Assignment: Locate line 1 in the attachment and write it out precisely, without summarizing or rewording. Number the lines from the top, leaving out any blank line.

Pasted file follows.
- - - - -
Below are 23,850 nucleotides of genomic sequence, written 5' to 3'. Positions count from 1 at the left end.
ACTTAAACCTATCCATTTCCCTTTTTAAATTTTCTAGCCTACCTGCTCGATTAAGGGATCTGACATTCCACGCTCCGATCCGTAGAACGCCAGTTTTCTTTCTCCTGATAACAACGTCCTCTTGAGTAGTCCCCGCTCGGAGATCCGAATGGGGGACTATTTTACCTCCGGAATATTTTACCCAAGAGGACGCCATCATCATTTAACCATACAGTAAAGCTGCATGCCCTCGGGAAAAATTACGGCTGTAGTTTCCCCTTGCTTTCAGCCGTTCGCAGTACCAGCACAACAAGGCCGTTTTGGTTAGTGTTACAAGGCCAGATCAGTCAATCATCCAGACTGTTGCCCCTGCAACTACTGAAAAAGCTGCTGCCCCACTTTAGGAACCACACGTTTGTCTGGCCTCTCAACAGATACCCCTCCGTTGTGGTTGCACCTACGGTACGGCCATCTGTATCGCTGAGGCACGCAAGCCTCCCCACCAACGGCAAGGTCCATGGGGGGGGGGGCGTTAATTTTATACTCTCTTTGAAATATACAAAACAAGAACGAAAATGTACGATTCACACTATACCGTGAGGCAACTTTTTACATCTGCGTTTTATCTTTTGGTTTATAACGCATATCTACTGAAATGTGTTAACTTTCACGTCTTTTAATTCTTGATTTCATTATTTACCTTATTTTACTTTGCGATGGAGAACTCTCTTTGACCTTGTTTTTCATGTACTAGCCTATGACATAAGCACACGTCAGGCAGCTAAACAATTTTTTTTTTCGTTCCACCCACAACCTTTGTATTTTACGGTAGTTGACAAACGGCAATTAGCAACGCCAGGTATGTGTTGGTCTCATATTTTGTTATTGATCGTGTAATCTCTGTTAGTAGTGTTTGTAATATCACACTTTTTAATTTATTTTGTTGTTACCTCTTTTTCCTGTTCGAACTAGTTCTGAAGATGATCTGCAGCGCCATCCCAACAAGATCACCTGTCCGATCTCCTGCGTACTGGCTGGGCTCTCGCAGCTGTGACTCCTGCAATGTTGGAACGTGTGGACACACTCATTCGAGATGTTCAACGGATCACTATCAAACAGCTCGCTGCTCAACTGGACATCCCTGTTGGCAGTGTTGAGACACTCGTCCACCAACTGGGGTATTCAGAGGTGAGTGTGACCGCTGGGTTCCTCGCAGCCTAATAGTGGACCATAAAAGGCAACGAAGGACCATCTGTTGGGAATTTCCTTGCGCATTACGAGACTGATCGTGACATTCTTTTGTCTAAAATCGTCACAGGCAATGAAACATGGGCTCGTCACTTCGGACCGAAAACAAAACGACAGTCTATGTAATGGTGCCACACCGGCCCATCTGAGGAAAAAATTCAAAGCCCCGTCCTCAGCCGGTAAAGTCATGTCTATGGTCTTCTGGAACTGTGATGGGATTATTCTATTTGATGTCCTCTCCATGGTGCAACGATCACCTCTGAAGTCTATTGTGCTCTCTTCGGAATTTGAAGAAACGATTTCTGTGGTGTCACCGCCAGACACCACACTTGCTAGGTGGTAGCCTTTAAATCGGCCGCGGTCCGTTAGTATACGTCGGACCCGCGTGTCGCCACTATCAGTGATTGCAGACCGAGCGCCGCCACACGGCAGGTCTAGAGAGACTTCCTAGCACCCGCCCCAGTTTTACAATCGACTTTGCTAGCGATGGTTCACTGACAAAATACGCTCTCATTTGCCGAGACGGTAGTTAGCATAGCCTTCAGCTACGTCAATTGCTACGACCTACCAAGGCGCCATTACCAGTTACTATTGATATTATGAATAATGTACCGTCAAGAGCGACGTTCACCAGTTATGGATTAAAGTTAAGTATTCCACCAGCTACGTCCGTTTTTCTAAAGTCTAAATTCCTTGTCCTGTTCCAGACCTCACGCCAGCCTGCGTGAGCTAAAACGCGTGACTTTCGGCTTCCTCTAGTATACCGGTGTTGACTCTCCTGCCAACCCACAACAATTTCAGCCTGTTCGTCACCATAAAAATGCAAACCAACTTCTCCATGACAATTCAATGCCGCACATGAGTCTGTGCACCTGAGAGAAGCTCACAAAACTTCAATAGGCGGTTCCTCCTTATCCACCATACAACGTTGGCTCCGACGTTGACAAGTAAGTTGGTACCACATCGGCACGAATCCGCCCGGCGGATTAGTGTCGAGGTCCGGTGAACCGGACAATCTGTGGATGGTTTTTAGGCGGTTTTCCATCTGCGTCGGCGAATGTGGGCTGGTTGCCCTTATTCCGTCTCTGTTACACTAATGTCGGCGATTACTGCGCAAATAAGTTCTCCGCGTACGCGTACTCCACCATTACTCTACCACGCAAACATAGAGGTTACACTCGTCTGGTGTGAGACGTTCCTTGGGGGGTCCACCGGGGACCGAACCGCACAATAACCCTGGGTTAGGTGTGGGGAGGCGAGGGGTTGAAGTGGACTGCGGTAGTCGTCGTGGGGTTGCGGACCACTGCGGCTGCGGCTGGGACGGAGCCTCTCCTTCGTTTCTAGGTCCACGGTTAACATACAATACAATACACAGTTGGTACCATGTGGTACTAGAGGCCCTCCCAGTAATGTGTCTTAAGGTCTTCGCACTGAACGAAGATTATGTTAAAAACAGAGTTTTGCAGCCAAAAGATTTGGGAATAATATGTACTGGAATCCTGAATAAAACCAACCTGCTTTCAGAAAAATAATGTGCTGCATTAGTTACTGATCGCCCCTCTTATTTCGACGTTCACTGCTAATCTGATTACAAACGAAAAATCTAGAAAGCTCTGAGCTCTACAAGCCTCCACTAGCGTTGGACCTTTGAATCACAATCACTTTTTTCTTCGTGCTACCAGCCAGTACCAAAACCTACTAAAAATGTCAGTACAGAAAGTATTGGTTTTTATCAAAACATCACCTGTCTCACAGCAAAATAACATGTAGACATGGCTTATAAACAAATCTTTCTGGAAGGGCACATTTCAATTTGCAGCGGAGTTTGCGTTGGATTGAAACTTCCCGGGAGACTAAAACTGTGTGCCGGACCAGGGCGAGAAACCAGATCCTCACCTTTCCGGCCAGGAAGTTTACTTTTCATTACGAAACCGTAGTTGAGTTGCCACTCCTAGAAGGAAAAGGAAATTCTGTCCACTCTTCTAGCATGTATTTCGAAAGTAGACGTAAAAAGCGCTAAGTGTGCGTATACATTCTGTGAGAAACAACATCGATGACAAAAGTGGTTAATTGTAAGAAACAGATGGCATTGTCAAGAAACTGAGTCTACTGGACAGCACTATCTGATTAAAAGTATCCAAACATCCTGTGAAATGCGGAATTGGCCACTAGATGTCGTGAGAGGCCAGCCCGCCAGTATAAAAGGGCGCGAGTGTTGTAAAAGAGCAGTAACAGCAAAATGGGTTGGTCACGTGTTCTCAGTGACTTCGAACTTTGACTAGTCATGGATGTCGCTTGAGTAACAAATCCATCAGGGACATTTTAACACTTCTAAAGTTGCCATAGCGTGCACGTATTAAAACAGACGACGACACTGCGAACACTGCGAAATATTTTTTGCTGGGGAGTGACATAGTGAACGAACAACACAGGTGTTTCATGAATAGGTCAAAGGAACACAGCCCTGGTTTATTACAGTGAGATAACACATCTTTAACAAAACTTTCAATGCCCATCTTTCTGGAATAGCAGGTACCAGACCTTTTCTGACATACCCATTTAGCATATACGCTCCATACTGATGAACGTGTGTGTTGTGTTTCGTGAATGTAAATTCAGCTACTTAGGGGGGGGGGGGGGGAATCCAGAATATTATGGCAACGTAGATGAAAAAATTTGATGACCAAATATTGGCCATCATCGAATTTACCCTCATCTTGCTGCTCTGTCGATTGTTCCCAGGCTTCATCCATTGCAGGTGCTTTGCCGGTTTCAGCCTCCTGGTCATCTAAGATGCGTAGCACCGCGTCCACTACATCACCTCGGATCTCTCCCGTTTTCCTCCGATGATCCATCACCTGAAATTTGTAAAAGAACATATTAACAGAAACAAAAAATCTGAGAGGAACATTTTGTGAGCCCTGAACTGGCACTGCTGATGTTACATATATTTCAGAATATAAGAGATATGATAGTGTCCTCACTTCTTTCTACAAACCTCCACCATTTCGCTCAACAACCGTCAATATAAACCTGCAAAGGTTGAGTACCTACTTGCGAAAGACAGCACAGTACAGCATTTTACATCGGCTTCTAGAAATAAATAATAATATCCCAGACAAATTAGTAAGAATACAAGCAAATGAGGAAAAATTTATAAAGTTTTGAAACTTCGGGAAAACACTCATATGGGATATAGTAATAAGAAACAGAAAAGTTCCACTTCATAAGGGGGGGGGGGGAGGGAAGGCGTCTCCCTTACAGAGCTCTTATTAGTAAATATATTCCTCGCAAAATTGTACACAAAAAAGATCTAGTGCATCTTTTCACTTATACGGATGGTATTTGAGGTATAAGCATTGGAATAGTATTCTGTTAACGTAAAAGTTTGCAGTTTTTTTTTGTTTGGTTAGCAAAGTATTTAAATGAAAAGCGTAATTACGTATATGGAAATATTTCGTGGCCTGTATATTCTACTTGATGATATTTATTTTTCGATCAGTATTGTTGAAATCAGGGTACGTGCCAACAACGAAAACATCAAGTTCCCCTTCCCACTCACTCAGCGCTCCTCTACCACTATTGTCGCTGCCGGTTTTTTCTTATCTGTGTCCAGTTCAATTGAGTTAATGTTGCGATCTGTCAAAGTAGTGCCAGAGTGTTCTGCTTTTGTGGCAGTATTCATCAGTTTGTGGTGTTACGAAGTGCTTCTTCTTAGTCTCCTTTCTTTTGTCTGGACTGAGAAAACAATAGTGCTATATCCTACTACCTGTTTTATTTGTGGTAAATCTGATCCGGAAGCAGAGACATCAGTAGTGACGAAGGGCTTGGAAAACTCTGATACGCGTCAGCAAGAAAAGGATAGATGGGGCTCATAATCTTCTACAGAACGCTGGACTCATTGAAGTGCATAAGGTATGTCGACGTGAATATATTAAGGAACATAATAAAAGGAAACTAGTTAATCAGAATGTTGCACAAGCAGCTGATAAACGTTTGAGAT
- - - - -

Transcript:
Below are 23,850 nucleotides of genomic sequence, written 5' to 3'. Positions count from 1 at the left end.